A Quick Test For the Anti-Semitism Virus

Fail this test, and you are an anti-Semite. No ands, ifs, or buts.

It’s important to realize that there are people who oppose many of Israel’s policies and activities who are not anti-Semites. (Lots of them sit in Knesset!) They may be right; they may be wrong. They may be misinformed or hopeless naïfs. It doesn’t matter. Those of us who spend serious time advocating for Israel know that it is a mistake to label any and all opposition to Israel as anti-Semitism. (I don’t know anyone who actually thinks that way, but the BDS people make good use of the canard that you cannot speak to Jews about Israel, because they will brand you an anti-Semite for the slightest criticism of their Jewish State. Their claim that we shut down all conversation is actually a clever way for them to shut down all conversation!)

It is also a mistake to underestimate the amount of old-fashioned, unvarnished Jew-hatred that is alive and well around the world and in high places of government, academia, and religion. Is there a litmus test to separate the legitimate criticism from the uglier kind?

For many years, I peddled Natan Sharansky’s Three D’s. He argued that criticism of Israel crossed a line into anti-Semitism when it violated any one of three touchstones: Delegitimization, Demonization, and Double-standard. Worked well for me. But it took time to get results. You had to wait to hear significant conversation. We needed something like the instant strep test you look for when one of the kids is under the weather.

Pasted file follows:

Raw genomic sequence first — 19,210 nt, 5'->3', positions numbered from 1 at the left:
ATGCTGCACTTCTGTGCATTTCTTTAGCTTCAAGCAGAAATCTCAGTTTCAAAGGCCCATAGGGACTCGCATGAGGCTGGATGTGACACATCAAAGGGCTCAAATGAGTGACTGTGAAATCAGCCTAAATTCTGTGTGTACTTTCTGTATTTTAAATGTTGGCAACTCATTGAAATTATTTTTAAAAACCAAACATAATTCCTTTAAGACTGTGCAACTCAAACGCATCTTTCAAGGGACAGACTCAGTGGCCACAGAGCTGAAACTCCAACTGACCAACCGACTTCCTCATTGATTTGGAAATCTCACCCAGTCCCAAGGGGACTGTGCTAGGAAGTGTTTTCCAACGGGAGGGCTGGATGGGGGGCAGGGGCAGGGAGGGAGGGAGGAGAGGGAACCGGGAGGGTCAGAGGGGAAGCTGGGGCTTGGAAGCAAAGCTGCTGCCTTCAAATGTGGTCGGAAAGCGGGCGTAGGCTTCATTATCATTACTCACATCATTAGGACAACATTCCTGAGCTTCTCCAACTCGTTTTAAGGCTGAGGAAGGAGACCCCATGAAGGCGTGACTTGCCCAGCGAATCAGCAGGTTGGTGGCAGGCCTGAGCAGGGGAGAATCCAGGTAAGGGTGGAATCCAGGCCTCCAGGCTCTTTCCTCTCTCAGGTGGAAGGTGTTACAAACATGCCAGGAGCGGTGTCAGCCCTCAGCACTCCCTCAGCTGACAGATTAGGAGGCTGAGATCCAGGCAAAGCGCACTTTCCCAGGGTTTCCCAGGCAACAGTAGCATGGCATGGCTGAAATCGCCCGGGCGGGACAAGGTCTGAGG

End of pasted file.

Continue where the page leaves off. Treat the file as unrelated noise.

I found it by spending a few days at Hadassah where my mother-in-law awaited (and is now recovering BEH from) surgery. (Please daven for Devorah Ita bas Rochel.) What struck me fast and and hard was the easy cooperation, the collegial atmosphere between Jewish and Arab staff. All levels. Physicians, nurses, support, maintenance. Talking to each other, working as teams. Not just a few examples here and there, but absolutely the rule. Casual, matter-of-fact, effective. Young hijab-bedecked nurses in pleasant animated discussion (in Hebrew) with haredi colleagues. Not what you see on MSNBC.

It was a shock to some people there, that after a while they had their favorite Arab physician or nurse, whom they preferred at times over some of the Jewish staff. (Happened to us a number of times. While the level of medical know-how is impressive, interactions with patients and families left much to be desired. I’ve seen far better in the US. There were many exceptions: young doctors, American-trained doctors, and frum doctors all were more sympathetic, more caring, and gave more of their time. They were several cuts above the rest. The culprit seemed to be the European “professor” system, where everyone bows to the leading medical eminence, who needs to bend to no one. I don’t remember who explains the gemara’s commentary on the medical profession טוב שברופאים לגהינום as referring specifically to the physician who holds himself to be the best of the bunch, but it certainly came alive for me last week.)